Adjusted EBITDAS came in at $15.8 million for a 19.9% EBITDAS margin, compared to an 11.7% EBITDA margin last year. The increase was driven by improvements in gross margin noted previously, and what we believe a significant leverage of the fixed cost investments we have made in the business.

Turning to the balance sheet and cash flow, and August 24, we completed the spin-off and were capitalized with $25 million from our former parent company. We generated approximately $3.9 million in cash from operations during the quarter and we had cash outflows of $1.1 million for capital expenditures and patent costs. We ended the quarter with a cash position of $33.9 million.

Accounts receivable increased by approximately $16 million in the quarter, driven by the sequential increase in quarterly net sales of roughly $29 million. At the end of Q2, we successfully completed two initiatives that will help reduce our overall DSOs and should provide meaningful improvements in cash flow going forward. Inventory increased by approximately $4 million, mainly due to our previously discussed investment to help mitigate potential pandemic-related supply chain risks, increased tariff costs that were capitalized as well as new products arriving for launch in calendar 2021.

Here, I’d like to take a step back for a minute and talk about our long-term plans for inventory management and what you can expect to see. You’ll recall Brian mentioned that we are focusing on higher ASP items in two of our brands. This initiative is actually taking place across many of our brands. And that higher ASP focus will increase our inventory values somewhat.

In addition, as Brian noted, we launched a large number of new products each year. And our pipeline remains robust. Therefore, our inventory will reflect our preparation for those launches. We anticipate that new product timing and its velocity, along with our focus on higher ASP products, will combine to elevate our inventory values over time. While we anticipate this activity will be somewhat offset by sales of the slower-moving inventory I mentioned earlier. We believe it will still increase the inventory dollars on our balance sheet. That said, in total, we are actively managing our working capital turns remaining focused on maximizing our cash flow.

At the end of Q2, we had no borrowings on our $50 million asset base line of credit. As a reminder, this facility also provides an additional $15 million of availability under certain conditions. The combination of revolver capacity and the roughly $34 million of cash on our balance sheet gives us nearly $100 million of capital. We believe this level of resource prepares us adequately to support both our organic and inorganic initiatives as we remain actively involved in looking for potential complementary acquisitions. Finally, we continue to expect approximately $4 million in total capex spending for the fiscal year, with a portion of that being one-time in nature related to the spin-off.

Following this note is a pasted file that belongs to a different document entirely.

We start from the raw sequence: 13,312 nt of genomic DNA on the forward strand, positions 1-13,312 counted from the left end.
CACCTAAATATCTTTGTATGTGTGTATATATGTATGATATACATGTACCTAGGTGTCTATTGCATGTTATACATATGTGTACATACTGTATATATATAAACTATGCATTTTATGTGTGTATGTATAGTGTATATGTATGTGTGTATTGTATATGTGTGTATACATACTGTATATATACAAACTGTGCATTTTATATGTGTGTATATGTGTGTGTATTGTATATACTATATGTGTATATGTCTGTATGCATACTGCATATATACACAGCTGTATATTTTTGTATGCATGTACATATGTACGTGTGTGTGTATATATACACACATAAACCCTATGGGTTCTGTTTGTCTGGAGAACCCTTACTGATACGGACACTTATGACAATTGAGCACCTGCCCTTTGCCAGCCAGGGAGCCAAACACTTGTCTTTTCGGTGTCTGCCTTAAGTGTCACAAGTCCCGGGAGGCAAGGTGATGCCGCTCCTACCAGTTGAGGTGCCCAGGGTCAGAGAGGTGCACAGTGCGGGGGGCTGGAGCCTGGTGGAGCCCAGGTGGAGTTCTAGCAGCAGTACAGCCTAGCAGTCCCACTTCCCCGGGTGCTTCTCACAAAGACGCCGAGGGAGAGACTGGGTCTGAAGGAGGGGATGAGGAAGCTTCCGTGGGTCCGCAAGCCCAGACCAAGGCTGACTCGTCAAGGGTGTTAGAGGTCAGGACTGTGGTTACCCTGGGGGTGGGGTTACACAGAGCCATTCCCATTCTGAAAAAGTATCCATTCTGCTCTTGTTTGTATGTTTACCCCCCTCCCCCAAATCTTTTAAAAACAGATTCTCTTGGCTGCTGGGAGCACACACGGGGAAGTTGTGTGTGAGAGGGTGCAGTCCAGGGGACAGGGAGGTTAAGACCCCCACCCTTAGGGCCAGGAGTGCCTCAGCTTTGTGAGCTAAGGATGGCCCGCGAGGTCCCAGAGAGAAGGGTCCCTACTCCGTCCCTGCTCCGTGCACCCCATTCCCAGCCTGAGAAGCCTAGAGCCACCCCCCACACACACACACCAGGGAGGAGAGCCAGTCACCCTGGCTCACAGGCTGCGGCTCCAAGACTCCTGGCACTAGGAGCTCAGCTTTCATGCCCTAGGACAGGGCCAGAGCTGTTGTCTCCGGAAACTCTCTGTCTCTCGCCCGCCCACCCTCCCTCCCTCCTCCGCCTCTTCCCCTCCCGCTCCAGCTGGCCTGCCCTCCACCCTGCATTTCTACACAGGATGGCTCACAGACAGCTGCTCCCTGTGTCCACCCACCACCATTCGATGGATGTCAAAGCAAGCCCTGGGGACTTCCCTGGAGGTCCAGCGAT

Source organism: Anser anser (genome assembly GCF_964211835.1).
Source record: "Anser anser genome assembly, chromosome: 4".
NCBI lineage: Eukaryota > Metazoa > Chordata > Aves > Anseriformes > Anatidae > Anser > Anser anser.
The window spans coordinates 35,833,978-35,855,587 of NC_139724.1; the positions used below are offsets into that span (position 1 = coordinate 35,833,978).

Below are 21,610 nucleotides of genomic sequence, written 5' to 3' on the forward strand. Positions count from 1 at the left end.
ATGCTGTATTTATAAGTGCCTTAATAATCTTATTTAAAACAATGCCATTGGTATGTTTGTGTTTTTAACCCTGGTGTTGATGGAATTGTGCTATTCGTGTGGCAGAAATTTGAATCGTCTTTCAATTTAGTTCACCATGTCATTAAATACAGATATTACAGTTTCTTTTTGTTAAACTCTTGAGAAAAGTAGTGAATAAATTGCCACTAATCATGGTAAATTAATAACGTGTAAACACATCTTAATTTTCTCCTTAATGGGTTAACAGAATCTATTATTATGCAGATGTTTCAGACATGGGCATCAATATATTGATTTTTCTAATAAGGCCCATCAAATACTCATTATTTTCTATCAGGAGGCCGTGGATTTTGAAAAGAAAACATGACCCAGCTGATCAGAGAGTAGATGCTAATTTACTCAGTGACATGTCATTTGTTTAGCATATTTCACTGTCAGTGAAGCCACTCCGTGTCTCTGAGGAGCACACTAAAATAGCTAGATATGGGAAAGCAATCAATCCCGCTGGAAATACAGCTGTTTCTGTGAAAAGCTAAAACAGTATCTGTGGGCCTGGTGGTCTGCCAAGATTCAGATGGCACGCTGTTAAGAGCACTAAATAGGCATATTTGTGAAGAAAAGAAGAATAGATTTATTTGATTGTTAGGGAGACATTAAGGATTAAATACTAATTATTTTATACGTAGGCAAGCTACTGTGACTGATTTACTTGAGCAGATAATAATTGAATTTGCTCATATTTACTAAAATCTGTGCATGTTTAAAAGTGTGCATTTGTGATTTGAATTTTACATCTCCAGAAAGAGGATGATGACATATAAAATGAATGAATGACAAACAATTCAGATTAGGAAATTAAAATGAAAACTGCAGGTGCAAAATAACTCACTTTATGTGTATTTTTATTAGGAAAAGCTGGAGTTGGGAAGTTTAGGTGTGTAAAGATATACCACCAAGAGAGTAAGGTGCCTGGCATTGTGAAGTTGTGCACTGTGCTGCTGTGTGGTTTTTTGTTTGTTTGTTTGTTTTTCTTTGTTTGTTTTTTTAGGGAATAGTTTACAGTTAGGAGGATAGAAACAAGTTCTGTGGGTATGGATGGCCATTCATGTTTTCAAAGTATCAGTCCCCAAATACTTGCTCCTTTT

Now, turning to our guidance. We are pleased to announce increases in our net sales, EPS and adjusted EBITDAS guidance. Based on financial performance through Q2 and our expectations for continued strength in the second half of the year, we are now estimating full year net sales in the range of $235 million to $245 million, which would represent growth of roughly 40% to 46% year-over-year. With net sales in that range, we would expect full year GAAP EPS in the range of $0.52 to $0.70 and non-GAAP EPS in the range of $1.49 to $1.67.

We would also expect adjusted EBITDAS in the range of $34 million to $36 million, which would represent growth of approximately 176% to 193% year-over-year. While our non-GAAP EPS guidance at the midpoint implies an increase of $0.45 in the second half of the year, you’ll notice that our GAAP EPS is expected to decline. This is attributable to approximately $8 million of acquisition-related intangible asset amortization as well as approximately $1.5 million in stock compensation that we anticipate we will record between Q3 and Q4. This effectively will take our GAAP EPS from its current $0.65 year-to-date to an estimated end of your mid-point of $0.61.

Our Q2 tax rate of 24.7% includes discrete items related to the spin-off. And our guidance reflects a tax rate for the remainder of the year of approximately 27%. Lastly, all of our estimates are based on our forecasted fully diluted share count of approximately 14.2 million shares.

Brian?

Brian D. Murphy — President and Chief Executive Officer

Thank you, Andy. Calendar 2020 has delivered us a set of unprecedented circumstances. Among them is what we believe to be a new foundational level of participation in outdoor activities and firearms ownership. This healthy market has provided us with an opportunity to demonstrate how our unique brand lane structure, combined with our dock and unlock strategy, allows us to expand our reach by maintaining a connection with the consumer and using that dialog to fuel our innovative process.

We believe our approach provides a truly unique and leverageable platform that will allow us to continue harnessing the power of our growing brand portfolio to drive our future growth and profitability.